Those who fail to learn from history are doomed to repeat it. Soaring demand for graphics cards from cryptocurrency miners is not a new phenomenon for NVIDIA (NVDA -1.35%). Neither is the inevitable crash in demand as crypto bubbles burst.
NVIDIA’s second-quarter results were about as bad as expected. The company warned earlier this month that it would fall far short of its previous outlook as demand for gaming graphics cards weakened. Inventory levels at channel partners had become bloated, leading to a major slowdown in purchases. NVIDIA’s gaming revenue tumbled 44% from the previous quarter .
There were multiple factors driving lower gaming demand, but the collapse of cryptocurrency prices may be the biggest. NVIDIA’s graphics cards are used to do the number crunching necessary to mine various cryptocurrencies, and once the return on investment for miners vanishes as prices drop, so to does demand for NVIDIA’s products.
The collapse in NVIDIA’s gaming revenue should not be a surprise to anyone who’s followed the company for at least a few years. The exact same thing happened toward the end of NVIDIA’s fiscal 2019. Demand for graphics cards had surged as cryptocurrency miners took advantage of sky-high prices, but once the bubble popped, all that demand disappeared.
NVIDIA’s gaming revenue crashed 46% in the fourth quarter of fiscal 2019 compared to the previous quarter, just about the same percentage decline as this time around. It took until the beginning of the pandemic boom for NVIDIA’s gaming revenue to fully recover.
The problem NVIDIA faces is that it doesn’t have a great idea of how much gaming demand is actually tied to cryptocurrency. Cryptocurrency miners buy graphics cards through the same channels as gamers, so the demand picture becomes muddled. Still, a reasonable guess this time around would have been “a lot,” given the intensity of the cryptocurrency frenzy during the pandemic.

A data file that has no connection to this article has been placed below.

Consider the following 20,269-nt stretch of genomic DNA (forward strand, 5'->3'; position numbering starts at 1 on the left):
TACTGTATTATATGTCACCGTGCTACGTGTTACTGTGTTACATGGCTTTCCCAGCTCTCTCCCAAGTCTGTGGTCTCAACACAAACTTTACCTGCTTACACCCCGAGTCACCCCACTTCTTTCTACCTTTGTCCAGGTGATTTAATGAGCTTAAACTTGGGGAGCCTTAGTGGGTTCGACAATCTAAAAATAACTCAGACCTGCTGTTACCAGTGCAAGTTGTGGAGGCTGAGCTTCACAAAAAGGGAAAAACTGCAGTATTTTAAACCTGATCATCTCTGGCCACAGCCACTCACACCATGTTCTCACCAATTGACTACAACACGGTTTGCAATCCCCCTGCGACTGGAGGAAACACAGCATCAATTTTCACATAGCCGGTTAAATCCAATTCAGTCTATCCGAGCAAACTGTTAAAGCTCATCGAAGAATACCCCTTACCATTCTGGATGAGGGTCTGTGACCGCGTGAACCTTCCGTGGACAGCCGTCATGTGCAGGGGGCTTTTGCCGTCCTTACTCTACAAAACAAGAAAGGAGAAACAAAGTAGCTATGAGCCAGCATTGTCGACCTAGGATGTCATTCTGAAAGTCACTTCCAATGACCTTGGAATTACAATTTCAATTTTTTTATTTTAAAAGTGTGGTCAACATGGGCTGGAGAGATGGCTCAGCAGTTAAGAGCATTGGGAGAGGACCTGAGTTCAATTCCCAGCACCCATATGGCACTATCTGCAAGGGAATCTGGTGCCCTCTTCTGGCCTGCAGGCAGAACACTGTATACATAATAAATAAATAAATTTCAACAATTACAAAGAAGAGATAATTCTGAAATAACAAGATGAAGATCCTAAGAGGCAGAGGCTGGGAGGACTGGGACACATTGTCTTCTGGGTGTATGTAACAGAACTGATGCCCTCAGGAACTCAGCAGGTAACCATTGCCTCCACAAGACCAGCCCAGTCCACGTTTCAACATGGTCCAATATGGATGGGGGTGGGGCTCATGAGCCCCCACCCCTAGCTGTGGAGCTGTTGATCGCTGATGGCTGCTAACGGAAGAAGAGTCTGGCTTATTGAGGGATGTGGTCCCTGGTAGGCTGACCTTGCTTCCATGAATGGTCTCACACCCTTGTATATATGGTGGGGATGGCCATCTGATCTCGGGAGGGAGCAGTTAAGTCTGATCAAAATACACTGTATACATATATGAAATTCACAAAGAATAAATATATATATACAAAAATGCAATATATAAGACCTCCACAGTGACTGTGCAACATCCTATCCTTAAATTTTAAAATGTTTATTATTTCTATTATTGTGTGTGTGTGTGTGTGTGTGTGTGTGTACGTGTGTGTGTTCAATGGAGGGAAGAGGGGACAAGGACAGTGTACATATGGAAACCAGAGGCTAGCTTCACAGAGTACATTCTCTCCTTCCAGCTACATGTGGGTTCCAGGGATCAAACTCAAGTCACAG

Cryptocurrency markets started to implode earlier this year, so a big drop in demand for graphics cards shouldn’t have blindsided NVIDIA. And yet it did. Again. NVIDIA let channel inventories balloon, and now it’s paying the price. The company is using discounts to move inventory, and it took $1.34 billion in charges related to its current inventory and purchase obligations.
This time around could be much worse than last time because a crypto crash is not the only factor. On top of decimated demand from cryptocurrency miners, the PC market is in shambles. Global PC shipments dropped 12.6% year over year in the second quarter, the biggest decline in nine years. Other chip companies, including Intel and Micron, are running into demand problems as well. Economic uncertainty, sky-high inflation, war in Europe, lockdowns in China, and at least some demand having been pulled forward during the pandemic are all contributing to the current predicament.
A silver lining
One piece of good news for NVIDIA is that its data center business is still doing just fine. Data center revenue held its ground in the second quarter, rising slightly from the first quarter as demand from cloud computing customers remained strong. The data center segment is now by far NVIDIA’s largest, and it’s much bigger than it was the last time the company saw gaming sales tumble. This will help soften the impact as NVIDIA works to bring channel inventory down.
The big question, though, is whether data center demand will remain strong. NVIDIA believes that demand for GPUs on cloud computing platforms is still outstripping supply, but as we’ve seen in the gaming business, shortages can turn into gluts quickly. If demand starts to slow for cloud computing services, that will eventually translate into lower demand for NVIDIA’s data center products.
NVIDIA’s second quarter was a disaster, and its guidance for the third quarter calls for more pain. The company expects total revenue to drop another 12% sequentially, with a big decline in gaming revenue partly offset by growth in data center revenue. It will take at least a few quarters for the inventory situation be corrected, and perhaps longer if demand for gaming graphics cards weakens further.
Until supply and demand fall back into balance, expect lower revenue and much lower profits from NVIDIA.